Yesterday I received the dreaded letter from the organisers of the short story competition I entered a few months ago. They thanked me for entering, advised me I hadn't won anything and encouraged me to develop my writing. It was just your standard rejection letter.
I promised I would post the story here once I knew the results, so here it is:
“I don’t think there were violins,” she said “but there were definitely sparks. The sexual chemistry was quite strong between us, do you remember?” Her head tilted to one side as the recollection of that initial shock between them took hold.
She continued to fold his clothes. His suit had been dry cleaned the previous day. She took it out of the plastic wrapping and examined it for any oddities. Sometimes the cleaners left marks but today it was perfect. She removed the little bits of paper they had left pinned to the waistband and the collar.
“It was all in the eyes. I think I drowned in your eyes that day. They were so deep and so brown.” She paused to look in his eyes again then turned her attention back to his clothes. She had just ironed his shirt and proceeded to fold it in exactly the way he liked it. He was so fussy about his shirts. She hated folding his tops that way, sleeves to the back, the sides brought in and then the whole garment halved. It was the way his ex girlfriend had folded his clothes so many years ago and the process always brought back bad memories. She turned to the wardrobe and took a clean, white singlet off the top of the pile on his shelf and rested it on his shirt.
“You know, I still get shaky when I think of the day we met. It was in that tavern, what was the name? The one on the corner of the highway, it looked almost Spanish in design. We had just started going there every Sunday session. Never mind, the name will come to me. I had gone there with Bill. You were with what’s her name, the blonde one? I never got to know her really; probably because you and I ended up leaving together. That caused a fuss, didn’t it? Anyway, I was sitting on the table and I had on my favourite skirt. It was summer and very warm. I think I had a singlet top on. I usually did wear a singlet top with that skirt. The table was made of long wooden planks with unsanded ends and when I kicked my leg back against the edge it scraped against my calf. You saw me jump and came over. Do you remember?” she didn’t look up and her hand stroked the lapel of the jacket she was about to lie out.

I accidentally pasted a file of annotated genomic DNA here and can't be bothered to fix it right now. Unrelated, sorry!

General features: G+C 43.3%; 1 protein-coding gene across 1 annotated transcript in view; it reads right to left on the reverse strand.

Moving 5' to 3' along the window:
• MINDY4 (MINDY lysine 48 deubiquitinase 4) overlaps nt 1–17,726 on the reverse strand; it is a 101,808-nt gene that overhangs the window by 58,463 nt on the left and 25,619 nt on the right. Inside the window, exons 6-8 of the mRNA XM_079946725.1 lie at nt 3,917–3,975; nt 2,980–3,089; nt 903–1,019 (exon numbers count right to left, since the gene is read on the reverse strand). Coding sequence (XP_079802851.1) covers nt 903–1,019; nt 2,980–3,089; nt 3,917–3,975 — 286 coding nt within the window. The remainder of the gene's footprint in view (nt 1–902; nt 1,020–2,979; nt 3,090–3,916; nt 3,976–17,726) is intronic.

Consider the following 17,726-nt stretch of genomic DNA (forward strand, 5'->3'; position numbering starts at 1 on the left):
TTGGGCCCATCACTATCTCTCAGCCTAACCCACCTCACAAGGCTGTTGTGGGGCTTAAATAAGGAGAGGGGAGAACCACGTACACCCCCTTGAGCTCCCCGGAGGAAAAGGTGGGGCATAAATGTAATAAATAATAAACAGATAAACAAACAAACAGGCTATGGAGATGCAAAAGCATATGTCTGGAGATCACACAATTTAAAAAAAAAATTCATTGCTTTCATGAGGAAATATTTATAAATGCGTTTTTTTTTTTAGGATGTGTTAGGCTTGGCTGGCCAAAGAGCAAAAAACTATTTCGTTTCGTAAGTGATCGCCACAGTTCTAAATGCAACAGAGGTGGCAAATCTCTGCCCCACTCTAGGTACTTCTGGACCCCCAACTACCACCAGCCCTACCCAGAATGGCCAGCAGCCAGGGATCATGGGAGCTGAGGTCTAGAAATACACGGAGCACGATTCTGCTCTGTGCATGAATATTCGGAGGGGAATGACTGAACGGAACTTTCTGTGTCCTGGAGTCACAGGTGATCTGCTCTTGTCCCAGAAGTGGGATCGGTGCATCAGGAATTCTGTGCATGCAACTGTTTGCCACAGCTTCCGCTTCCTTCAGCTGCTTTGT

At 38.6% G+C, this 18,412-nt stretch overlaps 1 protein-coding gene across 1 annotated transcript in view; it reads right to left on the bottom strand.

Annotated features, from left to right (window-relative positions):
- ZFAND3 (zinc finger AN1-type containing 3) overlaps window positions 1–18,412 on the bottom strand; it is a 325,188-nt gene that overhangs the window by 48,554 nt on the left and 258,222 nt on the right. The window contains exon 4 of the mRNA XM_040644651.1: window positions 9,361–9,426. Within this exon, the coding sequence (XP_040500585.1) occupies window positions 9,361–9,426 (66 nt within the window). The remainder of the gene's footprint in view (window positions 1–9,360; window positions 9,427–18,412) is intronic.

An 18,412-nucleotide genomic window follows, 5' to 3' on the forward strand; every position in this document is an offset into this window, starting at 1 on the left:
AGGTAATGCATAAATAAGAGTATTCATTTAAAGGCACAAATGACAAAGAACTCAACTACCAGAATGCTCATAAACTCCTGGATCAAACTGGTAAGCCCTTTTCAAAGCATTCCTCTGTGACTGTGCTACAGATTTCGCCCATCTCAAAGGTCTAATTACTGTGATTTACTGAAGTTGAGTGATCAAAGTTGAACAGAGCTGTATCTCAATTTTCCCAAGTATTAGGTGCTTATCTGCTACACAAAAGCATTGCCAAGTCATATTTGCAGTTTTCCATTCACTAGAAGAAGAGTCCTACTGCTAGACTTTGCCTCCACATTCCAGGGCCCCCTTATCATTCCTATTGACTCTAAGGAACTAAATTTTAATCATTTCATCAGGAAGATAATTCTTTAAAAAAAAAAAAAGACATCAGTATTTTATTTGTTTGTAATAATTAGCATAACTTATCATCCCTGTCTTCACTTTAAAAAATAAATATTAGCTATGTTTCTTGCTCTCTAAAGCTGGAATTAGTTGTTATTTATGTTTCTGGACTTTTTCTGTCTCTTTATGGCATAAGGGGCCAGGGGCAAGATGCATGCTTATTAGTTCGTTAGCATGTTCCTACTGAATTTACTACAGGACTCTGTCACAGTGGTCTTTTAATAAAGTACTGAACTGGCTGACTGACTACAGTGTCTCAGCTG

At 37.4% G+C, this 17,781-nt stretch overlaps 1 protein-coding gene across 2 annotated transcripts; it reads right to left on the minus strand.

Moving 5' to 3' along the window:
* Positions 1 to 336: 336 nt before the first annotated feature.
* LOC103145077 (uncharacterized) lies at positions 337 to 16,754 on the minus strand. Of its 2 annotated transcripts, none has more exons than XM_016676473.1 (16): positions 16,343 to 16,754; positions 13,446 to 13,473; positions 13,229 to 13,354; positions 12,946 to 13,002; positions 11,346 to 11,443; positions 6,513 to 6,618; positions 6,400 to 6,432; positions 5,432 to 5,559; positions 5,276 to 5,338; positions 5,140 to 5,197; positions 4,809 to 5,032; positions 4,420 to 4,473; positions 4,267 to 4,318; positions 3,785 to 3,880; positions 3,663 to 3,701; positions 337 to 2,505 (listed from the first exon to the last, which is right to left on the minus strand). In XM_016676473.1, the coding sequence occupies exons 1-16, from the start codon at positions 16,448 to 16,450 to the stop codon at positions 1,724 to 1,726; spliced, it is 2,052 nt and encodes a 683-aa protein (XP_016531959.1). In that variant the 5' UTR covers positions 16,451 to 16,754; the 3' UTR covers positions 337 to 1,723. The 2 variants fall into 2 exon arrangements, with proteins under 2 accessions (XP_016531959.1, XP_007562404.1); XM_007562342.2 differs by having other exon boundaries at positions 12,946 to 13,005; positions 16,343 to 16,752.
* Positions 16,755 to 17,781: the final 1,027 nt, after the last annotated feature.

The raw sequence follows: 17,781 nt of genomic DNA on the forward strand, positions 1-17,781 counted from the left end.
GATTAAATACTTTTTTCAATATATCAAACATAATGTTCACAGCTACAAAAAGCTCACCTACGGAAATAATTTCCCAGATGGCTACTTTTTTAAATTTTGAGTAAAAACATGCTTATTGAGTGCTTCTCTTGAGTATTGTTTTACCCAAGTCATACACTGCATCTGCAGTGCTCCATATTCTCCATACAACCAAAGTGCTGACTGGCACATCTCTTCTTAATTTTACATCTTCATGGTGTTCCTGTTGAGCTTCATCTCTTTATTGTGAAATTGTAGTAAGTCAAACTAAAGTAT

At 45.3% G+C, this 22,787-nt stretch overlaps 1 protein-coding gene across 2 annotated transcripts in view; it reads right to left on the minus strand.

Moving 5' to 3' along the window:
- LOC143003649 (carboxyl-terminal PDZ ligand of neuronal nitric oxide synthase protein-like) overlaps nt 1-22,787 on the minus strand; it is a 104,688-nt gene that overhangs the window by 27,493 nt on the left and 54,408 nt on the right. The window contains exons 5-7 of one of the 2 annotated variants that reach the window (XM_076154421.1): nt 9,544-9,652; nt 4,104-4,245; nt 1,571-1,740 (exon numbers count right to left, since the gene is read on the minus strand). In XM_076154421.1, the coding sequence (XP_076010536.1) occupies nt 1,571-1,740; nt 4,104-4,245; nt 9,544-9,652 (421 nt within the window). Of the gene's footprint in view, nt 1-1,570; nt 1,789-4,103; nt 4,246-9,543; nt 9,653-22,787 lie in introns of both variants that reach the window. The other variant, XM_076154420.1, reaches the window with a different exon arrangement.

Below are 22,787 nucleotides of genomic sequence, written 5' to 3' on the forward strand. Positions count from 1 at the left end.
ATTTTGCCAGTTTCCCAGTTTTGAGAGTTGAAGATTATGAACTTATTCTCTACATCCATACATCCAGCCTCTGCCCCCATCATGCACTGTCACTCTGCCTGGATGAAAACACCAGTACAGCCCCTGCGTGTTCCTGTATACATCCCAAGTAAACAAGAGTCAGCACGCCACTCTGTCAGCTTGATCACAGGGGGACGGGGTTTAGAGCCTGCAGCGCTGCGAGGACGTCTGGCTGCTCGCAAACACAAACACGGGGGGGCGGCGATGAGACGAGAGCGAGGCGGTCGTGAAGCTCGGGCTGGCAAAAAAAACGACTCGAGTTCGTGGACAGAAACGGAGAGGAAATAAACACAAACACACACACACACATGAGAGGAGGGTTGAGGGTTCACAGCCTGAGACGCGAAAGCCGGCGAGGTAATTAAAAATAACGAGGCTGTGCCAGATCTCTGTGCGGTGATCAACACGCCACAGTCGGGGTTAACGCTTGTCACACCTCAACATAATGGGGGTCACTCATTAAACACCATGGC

His silence was becoming familiar and it didn’t seem to distract her or stop her telling the tale, although she paused to turn to the wardrobe where she found his favourite black belt and a matching tie.
“I knew we would end up in bed as soon as our hands touched.” A longer pause followed. She held her hands out in front of her. For a moment she saw them as they had once been smooth, brown and unwrinkled. She wondered at them now, loose skin, wrinkles and prominent veins. The transition had gone unnoticed for so long that she couldn’t remember when they had changed. But they were the same hands that had felt his electric touch that day, so many years ago. A shiver went down her spine as she thought of it. She let her hands fall slowly down her body, caressing the hips, once so slim her hip bones had jutted out. She had been so proud of those bones. Now they were nowhere to be seen or felt.
She thought about the skirt she had worn that day. It was her favourite skirt, made of soft free flowing blue cotton cut on the bias so the full skirt moved around her calves as she walked. It was floral, tight waisted and fitted from the waist to her hips, with a cream lace inset that ran unevenly about a foot above the hem, giving glimpses of her honey brown legs. She sighed. The days of tanning her body were long gone, as were the days when she had been proud of it. Old age was not fun.
“You know” she said, sitting down on the chair next to the window “the kids would be horrified if they knew how much we enjoyed sex and how often we ‘did it’.” It became difficult for her to keep a straight face. Her smile widened until it cracked the lines around her eyes. She laughed out loud and covered her mouth with her hand, an action remaining from her teenage years. The kids might be adults now with children of their own but to her they would always remain kids.